If any longish marriage is an exercise in irritation management, so is listening to the hype by media commentators about the soundness and superiority of the US economy and about how well US stocks are performing. I suppose that if Larry Kudlow were living in Zimbabwe, where the economy has been contracting for eight straight years and has shrunk by 50% since 1999, and where hunger is spreading and life expectancy is down to 35 years, he would also be enthusiastic about the prospects of Zimbabwe’s stock market, which is currently soaring as inflation is likely to reach 5,000% this year. (Michael Lewitt of Harch Capital Management recently commented on the Zimbabwe stock market and noted that on March 20, the Zimbabwe stock exchange rose in that one single day by as much as in the previous 40 years to December 2006 combined.)
As in the case of the US, but in a more extreme way, while stocks are soaring in Zimbabwe, the currency is collapsing. (In fact, it is an exact replica of what happened during the Weimar hyperinflation of 1919-1923, in local currency terms, the stock market index soared into the trillions but collapsed in gold terms.) John Paul Koning, an analyst at Pollitt & Co in Toronto and writing for the Mises Institute, has made the following pertinent observation about the Zimbabwe Stock Exchange:
“The ZSE is growing some three times faster than consumer prices. This relative outperformance versus general prices is a result of stocks being a chief entry point for the flood of newly created money. Keep Zimbabwean dollars in your pocket, and they’ve already lost a chunk of their value by the next day. Putting money in the bank, where rates are pithy, is not much better. Investing in government bonds is the equivalent of financial suicide.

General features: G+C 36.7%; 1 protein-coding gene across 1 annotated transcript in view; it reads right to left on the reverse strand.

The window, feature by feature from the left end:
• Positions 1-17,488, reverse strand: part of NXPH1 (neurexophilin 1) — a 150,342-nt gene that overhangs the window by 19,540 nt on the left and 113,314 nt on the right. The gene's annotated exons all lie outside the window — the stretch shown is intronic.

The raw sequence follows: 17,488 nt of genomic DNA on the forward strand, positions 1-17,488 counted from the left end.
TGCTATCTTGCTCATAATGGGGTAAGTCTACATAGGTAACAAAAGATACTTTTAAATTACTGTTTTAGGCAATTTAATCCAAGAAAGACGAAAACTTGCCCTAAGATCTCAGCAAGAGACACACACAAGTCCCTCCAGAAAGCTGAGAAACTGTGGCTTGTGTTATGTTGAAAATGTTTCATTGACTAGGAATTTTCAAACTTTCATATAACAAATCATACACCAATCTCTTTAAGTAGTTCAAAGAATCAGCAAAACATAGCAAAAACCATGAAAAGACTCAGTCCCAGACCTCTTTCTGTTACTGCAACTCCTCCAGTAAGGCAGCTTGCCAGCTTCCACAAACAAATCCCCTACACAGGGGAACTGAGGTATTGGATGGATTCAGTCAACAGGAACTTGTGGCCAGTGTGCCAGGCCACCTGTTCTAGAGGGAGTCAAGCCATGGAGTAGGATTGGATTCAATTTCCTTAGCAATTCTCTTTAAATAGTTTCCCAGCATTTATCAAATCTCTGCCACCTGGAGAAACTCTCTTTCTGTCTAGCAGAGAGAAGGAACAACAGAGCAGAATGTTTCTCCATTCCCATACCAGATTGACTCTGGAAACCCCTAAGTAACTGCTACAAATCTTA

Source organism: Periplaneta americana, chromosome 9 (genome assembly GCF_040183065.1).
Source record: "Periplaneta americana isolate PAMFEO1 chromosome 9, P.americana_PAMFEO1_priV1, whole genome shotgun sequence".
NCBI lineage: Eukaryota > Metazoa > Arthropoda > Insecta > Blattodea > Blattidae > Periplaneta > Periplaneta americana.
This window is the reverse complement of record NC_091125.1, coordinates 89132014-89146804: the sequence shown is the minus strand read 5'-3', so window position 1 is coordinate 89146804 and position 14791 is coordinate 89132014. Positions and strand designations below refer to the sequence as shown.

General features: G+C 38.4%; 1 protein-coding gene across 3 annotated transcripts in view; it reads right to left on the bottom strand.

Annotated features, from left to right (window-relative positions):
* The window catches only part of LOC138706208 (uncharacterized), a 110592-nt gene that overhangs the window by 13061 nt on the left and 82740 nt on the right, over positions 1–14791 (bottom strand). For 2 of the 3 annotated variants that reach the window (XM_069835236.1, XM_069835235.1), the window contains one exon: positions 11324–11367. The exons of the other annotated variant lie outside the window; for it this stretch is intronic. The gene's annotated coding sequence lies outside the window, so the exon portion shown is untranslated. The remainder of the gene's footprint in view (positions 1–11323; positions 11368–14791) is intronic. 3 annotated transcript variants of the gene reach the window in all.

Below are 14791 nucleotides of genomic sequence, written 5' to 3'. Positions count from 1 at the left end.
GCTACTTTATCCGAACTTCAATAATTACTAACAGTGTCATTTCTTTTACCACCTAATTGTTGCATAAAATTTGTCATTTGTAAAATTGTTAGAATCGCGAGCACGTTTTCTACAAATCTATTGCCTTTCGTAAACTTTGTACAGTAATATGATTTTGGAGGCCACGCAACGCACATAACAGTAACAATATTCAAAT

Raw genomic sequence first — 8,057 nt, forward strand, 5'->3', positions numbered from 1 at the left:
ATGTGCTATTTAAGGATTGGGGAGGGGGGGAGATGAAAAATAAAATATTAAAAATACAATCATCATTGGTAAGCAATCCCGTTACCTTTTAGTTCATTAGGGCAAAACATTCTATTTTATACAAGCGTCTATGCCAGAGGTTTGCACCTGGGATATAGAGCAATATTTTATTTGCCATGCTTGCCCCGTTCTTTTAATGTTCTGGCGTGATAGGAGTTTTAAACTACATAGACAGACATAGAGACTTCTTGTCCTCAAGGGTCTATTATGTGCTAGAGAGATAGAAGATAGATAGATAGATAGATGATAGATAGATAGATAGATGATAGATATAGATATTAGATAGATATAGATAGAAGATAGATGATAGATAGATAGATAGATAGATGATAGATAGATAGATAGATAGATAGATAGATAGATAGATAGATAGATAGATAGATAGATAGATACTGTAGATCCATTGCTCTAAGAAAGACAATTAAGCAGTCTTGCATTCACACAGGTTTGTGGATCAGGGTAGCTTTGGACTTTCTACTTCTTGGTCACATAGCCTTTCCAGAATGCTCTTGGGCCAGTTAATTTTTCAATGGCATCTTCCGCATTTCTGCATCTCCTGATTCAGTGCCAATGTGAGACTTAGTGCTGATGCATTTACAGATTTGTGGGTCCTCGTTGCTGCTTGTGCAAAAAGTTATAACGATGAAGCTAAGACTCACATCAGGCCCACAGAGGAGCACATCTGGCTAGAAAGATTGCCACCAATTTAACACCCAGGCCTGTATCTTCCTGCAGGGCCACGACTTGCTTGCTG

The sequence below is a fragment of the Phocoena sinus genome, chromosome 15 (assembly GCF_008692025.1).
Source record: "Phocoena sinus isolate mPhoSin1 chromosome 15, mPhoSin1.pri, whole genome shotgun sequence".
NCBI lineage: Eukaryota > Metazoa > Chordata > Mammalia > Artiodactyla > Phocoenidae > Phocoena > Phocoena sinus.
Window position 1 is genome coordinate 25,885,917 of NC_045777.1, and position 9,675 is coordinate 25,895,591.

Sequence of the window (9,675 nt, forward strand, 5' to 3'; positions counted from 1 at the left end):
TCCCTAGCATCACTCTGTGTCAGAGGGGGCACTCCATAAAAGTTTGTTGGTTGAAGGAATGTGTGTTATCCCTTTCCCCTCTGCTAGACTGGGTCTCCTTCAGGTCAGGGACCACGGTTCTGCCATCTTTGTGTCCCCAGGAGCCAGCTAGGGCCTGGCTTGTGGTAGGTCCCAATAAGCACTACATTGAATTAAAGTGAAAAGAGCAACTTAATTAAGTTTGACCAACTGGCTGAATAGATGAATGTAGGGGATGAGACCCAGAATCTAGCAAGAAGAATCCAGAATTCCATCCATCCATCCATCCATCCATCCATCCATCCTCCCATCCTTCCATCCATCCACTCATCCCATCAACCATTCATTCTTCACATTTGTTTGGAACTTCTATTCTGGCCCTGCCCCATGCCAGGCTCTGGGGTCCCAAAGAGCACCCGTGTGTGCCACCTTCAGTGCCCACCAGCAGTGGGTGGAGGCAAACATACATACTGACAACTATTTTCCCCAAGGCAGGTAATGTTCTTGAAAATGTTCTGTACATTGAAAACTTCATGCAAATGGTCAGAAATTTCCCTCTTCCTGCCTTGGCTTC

“Converting wealth into foreign currency is difficult; hard currency is scarce, and strict rules limit exchangeability. As for capital improvements, there is little incentive on the part of companies to invest in their already-losing enterprises since economic prospects look so bleak. Very few havens exist for people to hide their wealth from the evils created by Mugabe’s policies. Like compressed air looking for an exit, money is pouring into shares of ZSE-listed firms like banker Old Mutual, hotel group Meikles Africa, and mobile phone firm Econet Wireless. It is the only place to go. Thus the 12,000% year over year increase in the Zimbabwe Industrials.
“Our Zimbabwe example, though extreme, demonstrates how changes in stock prices can be driven by monetary conditions, and not changes in GDP. New money gets spent or invested. In Zimbabwe’s case, because there are no alternatives, it is stocks that are benefiting. This sort of thinking can be applied to the stock markets in the Western world too. Though western central banks have not been printing nearly as fast as their Zimbabwe counterpart, they do have a long history of increasing the money supply. It forces one to ask how much of the growth in Western stock markets over the preceding twenty-five years has been created by a vastly increasing money supply, and how much is due to actual wealth creation.
“Perhaps stock prices have increased faster than goods prices for the last twenty-five years because, as in Zimbabwe, Western stock markets have become one of the principal entry points for newly printed currency.”